I was about 8 years old the first time I operated a bumper car. Unfortunately, my driving skills resembled those of an 80-year-old woman from New York who never learned how to drive but decides to go for her license after losing her husband. The controls confused me and the steering wheel overpowered me. Eventually the worker wandered through the carnage to my stranded vehicle. With a look of disdain on his face and tobacco jammed in his mouth, he guided me to safety while standing along the side and leaning down to steer.

We lived a block from Main Street, a block from the carnival. I always walked the same route, past the kids' rides on a side street and emerging on Main Street at the merry-go-round. The zipper stood at one end of the street, the Ferris Wheel on the other. The rides didn't extend all the way down Main Street, as Highway 14 went through town. So passing cars gawked at the local yokels as we enjoyed our cotton candy and lost dollar after dollar on the basketball game that a state gaming commissioner should have shut down.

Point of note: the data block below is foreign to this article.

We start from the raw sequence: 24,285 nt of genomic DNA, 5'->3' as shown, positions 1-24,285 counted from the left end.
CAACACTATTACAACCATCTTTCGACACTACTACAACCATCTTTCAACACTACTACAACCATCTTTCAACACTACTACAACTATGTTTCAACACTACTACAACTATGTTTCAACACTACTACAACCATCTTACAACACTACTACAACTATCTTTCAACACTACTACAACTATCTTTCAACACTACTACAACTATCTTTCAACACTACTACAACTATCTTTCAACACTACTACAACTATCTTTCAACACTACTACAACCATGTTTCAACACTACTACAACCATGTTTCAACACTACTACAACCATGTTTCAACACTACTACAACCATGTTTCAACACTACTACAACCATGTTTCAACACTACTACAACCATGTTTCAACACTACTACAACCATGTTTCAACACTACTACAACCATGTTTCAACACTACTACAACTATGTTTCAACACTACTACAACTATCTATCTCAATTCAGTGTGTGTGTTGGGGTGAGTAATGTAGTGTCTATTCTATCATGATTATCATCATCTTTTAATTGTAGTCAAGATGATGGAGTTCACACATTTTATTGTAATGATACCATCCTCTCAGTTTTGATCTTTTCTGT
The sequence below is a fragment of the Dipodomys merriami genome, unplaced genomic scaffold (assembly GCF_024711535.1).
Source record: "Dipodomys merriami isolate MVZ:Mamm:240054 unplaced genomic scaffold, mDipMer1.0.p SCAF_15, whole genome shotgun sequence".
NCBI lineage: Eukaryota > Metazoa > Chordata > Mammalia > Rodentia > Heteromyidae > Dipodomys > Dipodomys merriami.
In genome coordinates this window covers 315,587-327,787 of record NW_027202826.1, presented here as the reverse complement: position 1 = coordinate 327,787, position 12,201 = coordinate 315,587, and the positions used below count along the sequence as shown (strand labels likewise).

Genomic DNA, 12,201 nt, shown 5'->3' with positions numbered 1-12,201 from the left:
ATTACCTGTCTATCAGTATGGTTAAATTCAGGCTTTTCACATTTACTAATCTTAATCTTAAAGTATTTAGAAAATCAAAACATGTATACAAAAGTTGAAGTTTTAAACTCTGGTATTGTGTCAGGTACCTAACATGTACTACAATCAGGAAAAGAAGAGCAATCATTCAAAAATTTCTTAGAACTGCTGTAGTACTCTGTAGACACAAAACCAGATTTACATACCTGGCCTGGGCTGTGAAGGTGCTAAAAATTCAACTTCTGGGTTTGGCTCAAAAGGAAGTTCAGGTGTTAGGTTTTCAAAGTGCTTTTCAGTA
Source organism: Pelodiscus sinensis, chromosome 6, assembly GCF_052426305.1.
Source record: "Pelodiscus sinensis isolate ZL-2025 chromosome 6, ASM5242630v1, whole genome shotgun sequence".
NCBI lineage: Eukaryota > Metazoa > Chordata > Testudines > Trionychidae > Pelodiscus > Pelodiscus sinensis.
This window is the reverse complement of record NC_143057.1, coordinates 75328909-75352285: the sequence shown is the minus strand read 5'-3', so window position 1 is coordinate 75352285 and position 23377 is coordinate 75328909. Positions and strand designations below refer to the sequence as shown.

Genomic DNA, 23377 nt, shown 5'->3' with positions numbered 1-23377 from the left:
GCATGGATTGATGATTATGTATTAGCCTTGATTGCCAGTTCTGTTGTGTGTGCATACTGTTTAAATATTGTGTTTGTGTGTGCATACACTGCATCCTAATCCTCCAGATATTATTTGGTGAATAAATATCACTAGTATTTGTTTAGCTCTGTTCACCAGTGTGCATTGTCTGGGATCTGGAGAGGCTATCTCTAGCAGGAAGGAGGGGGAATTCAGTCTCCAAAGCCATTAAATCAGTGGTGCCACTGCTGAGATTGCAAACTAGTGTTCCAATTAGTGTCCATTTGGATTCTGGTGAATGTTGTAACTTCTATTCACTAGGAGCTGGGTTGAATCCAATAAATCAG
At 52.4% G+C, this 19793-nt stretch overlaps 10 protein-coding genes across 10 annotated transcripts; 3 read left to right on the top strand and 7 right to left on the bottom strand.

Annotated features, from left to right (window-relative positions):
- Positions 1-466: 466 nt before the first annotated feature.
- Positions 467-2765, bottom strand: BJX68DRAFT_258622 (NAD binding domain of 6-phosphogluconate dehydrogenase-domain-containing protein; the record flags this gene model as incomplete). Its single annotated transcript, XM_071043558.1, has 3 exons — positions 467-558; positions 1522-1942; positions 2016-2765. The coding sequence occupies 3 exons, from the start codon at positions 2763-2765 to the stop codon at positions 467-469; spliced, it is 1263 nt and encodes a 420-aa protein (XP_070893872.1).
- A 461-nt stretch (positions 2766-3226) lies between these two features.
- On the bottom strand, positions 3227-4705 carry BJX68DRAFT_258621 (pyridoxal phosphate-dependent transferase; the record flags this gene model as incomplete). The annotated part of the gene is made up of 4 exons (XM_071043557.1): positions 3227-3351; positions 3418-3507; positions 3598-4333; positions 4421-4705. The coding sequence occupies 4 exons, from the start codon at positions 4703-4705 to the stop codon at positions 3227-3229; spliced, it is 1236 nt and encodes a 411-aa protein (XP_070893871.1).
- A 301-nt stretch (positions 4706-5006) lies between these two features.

I hated that basketball game, with its small hoop and large ball. Pistol Pete couldn't have hit three in a row on that basket. Yet every year I threw down my dollar bills in a desperate attempt to win a pen, which I could convert into an oversize crayon, which I could then convert - about 50 dollars and a hundred shots later - into a 10-foot tall stuffed animal that would be forgotten about and eventually land in the basement. The only other game with more questionable logistics was the ball toss game, where you had to throw a baseball into a tilted wooden container. The world's leading physicists couldn't have figured out the proper angle and velocity needed to land the ball in the bucket, but everyone kept trying. It's a great way to impress girls. That, and getting into drunken fights, another Hay Daze tradition.